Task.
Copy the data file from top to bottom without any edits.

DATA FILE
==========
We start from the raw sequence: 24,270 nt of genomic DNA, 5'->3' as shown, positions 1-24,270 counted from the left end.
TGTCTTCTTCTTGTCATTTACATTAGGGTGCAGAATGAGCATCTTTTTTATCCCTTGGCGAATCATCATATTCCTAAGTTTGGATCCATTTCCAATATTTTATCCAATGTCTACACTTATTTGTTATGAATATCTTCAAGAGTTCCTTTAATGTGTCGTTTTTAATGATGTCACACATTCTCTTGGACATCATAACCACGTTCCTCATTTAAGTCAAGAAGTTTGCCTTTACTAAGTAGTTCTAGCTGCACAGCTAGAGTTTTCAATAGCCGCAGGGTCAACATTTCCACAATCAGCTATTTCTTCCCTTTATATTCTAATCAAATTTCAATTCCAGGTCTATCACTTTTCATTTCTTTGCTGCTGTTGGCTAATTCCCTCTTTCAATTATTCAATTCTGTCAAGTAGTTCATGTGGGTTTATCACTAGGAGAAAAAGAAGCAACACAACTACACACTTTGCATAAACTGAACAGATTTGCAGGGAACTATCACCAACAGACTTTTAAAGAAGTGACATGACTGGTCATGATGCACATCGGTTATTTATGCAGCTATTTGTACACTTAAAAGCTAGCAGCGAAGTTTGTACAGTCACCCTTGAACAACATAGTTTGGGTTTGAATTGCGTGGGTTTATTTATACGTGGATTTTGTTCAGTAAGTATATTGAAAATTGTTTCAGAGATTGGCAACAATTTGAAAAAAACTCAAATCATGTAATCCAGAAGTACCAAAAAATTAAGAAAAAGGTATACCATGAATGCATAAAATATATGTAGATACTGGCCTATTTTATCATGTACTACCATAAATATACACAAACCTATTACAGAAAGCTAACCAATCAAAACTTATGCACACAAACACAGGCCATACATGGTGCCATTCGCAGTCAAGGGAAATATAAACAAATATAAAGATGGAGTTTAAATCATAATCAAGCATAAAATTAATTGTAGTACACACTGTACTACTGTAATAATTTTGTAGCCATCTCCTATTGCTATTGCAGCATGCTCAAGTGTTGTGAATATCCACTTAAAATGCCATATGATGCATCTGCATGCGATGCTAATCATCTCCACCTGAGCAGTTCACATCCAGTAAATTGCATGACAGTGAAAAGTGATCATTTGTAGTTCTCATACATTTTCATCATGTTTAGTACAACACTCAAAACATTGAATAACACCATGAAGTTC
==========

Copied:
We start from the raw sequence: 24,270 nt of genomic DNA, 5'->3' as shown, positions 1-24,270 counted from the left end.
TGTCTTCTTCTTGTCATTTACATTAGGGTGCAGAATGAGCATCTTTTTTATCCCTTGGCGAATCATCATATTCCTAAGTTTGGATCCATTTCCAATATTTTATCCAATGTCTACACTTATTTGTTATGAATATCTTCAAGAGTTCCTTTAATGTGTCGTTTTTAATGATGTCACACATTCTCTTGGACATCATAACCACGTTCCTCATTTAAGTCAAGAAGTTTGCCTTTACTAAGTAGTTCTAGCTGCACAGCTAGAGTTTTCAATAGCCGCAGGGTCAACATTTCCACAATCAGCTATTTCTTCCCTTTATATTCTAATCAAATTTCAATTCCAGGTCTATCACTTTTCATTTCTTTGCTGCTGTTGGCTAATTCCCTCTTTCAATTATTCAATTCTGTCAAGTAGTTCATGTGGGTTTATCACTAGGAGAAAAAGAAGCAACACAACTACACACTTTGCATAAACTGAACAGATTTGCAGGGAACTATCACCAACAGACTTTTAAAGAAGTGACATGACTGGTCATGATGCACATCGGTTATTTATGCAGCTATTTGTACACTTAAAAGCTAGCAGCGAAGTTTGTACAGTCACCCTTGAACAACATAGTTTGGGTTTGAATTGCGTGGGTTTATTTATACGTGGATTTTGTTCAGTAAGTATATTGAAAATTGTTTCAGAGATTGGCAACAATTTGAAAAAAACTCAAATCATGTAATCCAGAAGTACCAAAAAATTAAGAAAAAGGTATACCATGAATGCATAAAATATATGTAGATACTGGCCTATTTTATCATGTACTACCATAAATATACACAAACCTATTACAGAAAGCTAACCAATCAAAACTTATGCACACAAACACAGGCCATACATGGTGCCATTCGCAGTCAAGGGAAATATAAACAAATATAAAGATGGAGTTTAAATCATAATCAAGCATAAAATTAATTGTAGTACACACTGTACTACTGTAATAATTTTGTAGCCATCTCCTATTGCTATTGCAGCATGCTCAAGTGTTGTGAATATCCACTTAAAATGCCATATGATGCATCTGCATGCGATGCTAATCATCTCCACCTGAGCAGTTCACATCCAGTAAATTGCATGACAGTGAAAAGTGATCATTTGTAGTTCTCATACATTTTCATCATGTTTAGTACAACACTCAAAACATTGAATAACACCATGAAGTTC